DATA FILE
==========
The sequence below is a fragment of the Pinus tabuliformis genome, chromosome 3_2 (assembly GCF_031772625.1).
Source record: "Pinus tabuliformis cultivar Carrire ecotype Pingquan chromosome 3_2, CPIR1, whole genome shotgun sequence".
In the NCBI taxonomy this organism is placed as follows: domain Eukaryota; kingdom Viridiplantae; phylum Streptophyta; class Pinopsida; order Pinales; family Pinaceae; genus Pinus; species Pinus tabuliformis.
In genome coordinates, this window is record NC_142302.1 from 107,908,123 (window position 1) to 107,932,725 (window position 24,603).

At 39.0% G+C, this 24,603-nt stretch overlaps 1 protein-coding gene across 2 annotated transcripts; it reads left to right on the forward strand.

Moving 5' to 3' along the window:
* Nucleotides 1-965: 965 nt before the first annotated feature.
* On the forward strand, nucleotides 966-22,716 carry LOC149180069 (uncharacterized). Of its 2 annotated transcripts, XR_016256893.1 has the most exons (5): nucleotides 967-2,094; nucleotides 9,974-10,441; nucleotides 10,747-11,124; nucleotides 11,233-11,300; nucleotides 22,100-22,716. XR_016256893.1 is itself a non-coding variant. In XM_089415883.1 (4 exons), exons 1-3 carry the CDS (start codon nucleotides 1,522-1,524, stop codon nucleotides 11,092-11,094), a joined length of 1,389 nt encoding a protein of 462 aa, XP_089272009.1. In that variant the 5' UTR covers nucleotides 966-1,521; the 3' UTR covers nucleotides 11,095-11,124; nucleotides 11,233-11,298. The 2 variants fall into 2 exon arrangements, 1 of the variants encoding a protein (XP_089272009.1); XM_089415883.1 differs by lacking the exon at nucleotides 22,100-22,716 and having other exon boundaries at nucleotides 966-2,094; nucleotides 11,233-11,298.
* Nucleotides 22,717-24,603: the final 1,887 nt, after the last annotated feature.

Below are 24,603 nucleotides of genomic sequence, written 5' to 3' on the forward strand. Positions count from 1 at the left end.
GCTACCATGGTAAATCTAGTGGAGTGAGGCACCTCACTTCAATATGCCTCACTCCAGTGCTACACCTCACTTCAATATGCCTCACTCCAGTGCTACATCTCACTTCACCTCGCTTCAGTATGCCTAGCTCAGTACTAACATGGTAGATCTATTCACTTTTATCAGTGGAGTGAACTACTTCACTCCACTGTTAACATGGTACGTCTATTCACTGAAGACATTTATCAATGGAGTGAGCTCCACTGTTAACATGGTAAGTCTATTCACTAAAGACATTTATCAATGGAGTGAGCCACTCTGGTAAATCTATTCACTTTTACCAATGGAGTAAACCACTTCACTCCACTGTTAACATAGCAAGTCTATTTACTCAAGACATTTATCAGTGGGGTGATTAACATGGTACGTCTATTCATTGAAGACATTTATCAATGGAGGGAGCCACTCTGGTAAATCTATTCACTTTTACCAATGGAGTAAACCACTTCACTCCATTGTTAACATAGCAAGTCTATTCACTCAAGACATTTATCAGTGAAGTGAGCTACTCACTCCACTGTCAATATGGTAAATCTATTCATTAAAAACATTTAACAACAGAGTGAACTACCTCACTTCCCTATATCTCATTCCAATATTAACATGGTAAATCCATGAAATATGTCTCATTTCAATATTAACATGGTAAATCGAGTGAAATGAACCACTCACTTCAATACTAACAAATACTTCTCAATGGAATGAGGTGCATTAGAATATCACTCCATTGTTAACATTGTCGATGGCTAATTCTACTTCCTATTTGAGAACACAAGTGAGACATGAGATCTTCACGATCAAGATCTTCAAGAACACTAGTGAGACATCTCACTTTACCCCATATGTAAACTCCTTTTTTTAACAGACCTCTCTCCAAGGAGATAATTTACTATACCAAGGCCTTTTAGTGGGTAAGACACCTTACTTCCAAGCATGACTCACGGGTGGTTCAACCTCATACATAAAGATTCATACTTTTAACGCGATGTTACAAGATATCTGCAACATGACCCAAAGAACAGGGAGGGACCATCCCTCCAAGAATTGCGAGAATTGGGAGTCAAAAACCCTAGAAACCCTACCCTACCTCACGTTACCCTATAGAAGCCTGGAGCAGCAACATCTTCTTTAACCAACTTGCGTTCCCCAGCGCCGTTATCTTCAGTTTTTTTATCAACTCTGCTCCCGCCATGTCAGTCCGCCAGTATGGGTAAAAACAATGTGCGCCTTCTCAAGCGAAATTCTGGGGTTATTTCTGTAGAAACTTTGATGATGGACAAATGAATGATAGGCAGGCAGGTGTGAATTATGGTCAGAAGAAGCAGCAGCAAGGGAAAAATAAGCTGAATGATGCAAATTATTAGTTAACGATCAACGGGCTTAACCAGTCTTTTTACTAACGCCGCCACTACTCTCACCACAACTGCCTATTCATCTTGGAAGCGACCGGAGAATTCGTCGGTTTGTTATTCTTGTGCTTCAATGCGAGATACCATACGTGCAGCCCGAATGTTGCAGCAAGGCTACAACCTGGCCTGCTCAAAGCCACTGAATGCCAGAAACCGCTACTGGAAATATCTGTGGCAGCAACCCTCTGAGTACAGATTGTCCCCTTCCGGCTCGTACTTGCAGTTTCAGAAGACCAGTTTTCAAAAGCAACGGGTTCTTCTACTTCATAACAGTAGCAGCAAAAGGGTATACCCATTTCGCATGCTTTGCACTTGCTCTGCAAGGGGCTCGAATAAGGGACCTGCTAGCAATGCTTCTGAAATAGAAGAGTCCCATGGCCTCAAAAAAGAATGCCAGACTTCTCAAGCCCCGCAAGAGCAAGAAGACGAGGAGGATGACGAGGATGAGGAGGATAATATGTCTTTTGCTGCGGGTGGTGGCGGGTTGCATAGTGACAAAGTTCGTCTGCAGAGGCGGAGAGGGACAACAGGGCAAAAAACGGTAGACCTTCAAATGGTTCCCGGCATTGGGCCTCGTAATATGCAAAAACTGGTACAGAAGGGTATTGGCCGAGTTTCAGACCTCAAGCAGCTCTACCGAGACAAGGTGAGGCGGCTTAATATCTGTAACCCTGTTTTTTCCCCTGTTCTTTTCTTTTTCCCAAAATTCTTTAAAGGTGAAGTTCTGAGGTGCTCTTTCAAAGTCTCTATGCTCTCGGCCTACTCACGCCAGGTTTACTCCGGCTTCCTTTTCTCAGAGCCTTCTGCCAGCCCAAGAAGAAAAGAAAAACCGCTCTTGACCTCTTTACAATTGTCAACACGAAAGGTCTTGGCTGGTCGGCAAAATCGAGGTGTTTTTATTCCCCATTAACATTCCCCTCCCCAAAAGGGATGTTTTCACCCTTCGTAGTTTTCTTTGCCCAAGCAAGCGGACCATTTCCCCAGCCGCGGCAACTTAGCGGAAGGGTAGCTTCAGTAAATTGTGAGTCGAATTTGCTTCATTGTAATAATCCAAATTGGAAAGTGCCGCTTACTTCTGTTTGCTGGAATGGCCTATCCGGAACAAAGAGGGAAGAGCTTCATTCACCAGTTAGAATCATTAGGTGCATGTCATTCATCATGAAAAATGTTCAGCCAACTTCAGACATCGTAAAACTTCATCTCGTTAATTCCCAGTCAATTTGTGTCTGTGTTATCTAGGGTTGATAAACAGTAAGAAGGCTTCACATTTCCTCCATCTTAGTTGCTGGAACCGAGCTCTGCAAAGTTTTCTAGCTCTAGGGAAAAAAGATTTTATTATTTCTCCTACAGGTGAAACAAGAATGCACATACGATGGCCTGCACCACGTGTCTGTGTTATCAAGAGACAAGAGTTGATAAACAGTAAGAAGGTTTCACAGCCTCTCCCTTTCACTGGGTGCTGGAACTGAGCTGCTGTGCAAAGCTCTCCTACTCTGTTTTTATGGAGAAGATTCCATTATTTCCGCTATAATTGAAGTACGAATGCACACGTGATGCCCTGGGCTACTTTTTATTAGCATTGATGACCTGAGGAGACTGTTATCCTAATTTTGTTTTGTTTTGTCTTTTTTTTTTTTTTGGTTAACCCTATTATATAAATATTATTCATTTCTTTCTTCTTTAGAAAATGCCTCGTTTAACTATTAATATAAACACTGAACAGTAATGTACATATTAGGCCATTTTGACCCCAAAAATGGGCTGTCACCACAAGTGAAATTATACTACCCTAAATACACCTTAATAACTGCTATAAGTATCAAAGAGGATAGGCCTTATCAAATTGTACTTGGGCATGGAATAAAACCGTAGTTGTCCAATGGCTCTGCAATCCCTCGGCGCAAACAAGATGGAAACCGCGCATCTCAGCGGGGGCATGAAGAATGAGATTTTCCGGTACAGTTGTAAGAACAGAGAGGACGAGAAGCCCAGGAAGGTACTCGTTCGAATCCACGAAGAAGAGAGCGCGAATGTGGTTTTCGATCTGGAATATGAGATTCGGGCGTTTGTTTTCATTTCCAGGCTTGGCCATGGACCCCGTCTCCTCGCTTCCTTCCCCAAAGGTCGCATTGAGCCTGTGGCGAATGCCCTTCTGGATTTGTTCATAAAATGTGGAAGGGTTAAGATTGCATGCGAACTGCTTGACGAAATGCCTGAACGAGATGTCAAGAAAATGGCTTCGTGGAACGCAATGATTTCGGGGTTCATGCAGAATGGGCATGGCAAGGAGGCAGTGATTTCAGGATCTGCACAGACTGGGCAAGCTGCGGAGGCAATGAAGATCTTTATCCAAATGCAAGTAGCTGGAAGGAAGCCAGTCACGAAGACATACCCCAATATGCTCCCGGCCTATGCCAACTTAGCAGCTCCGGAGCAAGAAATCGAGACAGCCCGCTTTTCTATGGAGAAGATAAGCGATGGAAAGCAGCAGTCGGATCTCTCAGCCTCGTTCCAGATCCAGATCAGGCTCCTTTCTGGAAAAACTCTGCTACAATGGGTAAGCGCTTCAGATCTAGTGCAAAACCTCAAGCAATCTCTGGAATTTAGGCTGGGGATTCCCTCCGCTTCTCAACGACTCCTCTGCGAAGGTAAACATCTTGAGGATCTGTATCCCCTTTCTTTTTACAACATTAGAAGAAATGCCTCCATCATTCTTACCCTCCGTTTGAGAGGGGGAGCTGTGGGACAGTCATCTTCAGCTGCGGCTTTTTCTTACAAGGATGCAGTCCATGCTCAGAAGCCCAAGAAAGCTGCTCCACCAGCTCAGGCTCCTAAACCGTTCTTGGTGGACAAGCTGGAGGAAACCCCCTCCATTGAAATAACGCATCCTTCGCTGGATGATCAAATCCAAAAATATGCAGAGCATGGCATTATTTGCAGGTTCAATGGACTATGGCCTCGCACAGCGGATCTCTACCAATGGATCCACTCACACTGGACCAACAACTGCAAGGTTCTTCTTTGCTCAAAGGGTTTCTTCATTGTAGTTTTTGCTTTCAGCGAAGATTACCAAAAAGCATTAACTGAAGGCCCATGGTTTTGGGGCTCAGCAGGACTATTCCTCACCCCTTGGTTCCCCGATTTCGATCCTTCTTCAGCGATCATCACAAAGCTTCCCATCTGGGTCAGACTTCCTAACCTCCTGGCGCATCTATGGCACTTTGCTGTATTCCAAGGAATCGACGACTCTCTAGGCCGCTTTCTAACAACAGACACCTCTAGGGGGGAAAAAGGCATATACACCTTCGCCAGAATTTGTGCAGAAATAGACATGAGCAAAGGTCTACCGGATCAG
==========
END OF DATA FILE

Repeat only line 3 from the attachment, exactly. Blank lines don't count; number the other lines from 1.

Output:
In the NCBI taxonomy this organism is placed as follows: domain Eukaryota; kingdom Viridiplantae; phylum Streptophyta; class Pinopsida; order Pinales; family Pinaceae; genus Pinus; species Pinus tabuliformis.